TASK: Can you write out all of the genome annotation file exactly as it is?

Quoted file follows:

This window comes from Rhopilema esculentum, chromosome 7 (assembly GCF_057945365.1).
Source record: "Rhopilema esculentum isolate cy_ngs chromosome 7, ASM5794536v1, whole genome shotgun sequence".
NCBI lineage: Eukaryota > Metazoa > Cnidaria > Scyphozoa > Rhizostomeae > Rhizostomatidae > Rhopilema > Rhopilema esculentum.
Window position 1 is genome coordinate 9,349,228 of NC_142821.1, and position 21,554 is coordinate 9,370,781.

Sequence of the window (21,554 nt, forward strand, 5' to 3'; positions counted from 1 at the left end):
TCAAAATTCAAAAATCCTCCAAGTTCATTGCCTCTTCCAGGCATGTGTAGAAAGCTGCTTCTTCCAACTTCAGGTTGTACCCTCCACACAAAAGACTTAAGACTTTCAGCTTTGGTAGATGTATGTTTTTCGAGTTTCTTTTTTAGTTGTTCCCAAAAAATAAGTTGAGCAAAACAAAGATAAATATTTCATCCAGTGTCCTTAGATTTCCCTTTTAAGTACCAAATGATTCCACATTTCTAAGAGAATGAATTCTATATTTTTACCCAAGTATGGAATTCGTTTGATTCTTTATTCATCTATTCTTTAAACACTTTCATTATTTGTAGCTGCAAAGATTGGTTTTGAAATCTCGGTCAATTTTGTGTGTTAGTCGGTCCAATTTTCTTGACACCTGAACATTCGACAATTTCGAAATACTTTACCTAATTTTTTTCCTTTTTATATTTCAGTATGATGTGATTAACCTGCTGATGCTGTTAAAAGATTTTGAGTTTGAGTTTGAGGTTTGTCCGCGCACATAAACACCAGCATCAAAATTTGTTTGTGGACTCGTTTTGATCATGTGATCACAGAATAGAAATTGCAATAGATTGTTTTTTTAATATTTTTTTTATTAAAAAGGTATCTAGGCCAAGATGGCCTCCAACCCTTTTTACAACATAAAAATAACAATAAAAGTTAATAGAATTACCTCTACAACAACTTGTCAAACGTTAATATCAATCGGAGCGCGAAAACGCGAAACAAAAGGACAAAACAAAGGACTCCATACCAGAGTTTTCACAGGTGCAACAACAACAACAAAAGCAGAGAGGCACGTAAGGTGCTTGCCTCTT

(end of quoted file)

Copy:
This window comes from Rhopilema esculentum, chromosome 7 (assembly GCF_057945365.1).
Source record: "Rhopilema esculentum isolate cy_ngs chromosome 7, ASM5794536v1, whole genome shotgun sequence".
NCBI lineage: Eukaryota > Metazoa > Cnidaria > Scyphozoa > Rhizostomeae > Rhizostomatidae > Rhopilema > Rhopilema esculentum.
Window position 1 is genome coordinate 9,349,228 of NC_142821.1, and position 21,554 is coordinate 9,370,781.

Sequence of the window (21,554 nt, forward strand, 5' to 3'; positions counted from 1 at the left end):
TCAAAATTCAAAAATCCTCCAAGTTCATTGCCTCTTCCAGGCATGTGTAGAAAGCTGCTTCTTCCAACTTCAGGTTGTACCCTCCACACAAAAGACTTAAGACTTTCAGCTTTGGTAGATGTATGTTTTTCGAGTTTCTTTTTTAGTTGTTCCCAAAAAATAAGTTGAGCAAAACAAAGATAAATATTTCATCCAGTGTCCTTAGATTTCCCTTTTAAGTACCAAATGATTCCACATTTCTAAGAGAATGAATTCTATATTTTTACCCAAGTATGGAATTCGTTTGATTCTTTATTCATCTATTCTTTAAACACTTTCATTATTTGTAGCTGCAAAGATTGGTTTTGAAATCTCGGTCAATTTTGTGTGTTAGTCGGTCCAATTTTCTTGACACCTGAACATTCGACAATTTCGAAATACTTTACCTAATTTTTTTCCTTTTTATATTTCAGTATGATGTGATTAACCTGCTGATGCTGTTAAAAGATTTTGAGTTTGAGTTTGAGGTTTGTCCGCGCACATAAACACCAGCATCAAAATTTGTTTGTGGACTCGTTTTGATCATGTGATCACAGAATAGAAATTGCAATAGATTGTTTTTTTAATATTTTTTTTATTAAAAAGGTATCTAGGCCAAGATGGCCTCCAACCCTTTTTACAACATAAAAATAACAATAAAAGTTAATAGAATTACCTCTACAACAACTTGTCAAACGTTAATATCAATCGGAGCGCGAAAACGCGAAACAAAAGGACAAAACAAAGGACTCCATACCAGAGTTTTCACAGGTGCAACAACAACAACAAAAGCAGAGAGGCACGTAAGGTGCTTGCCTCTT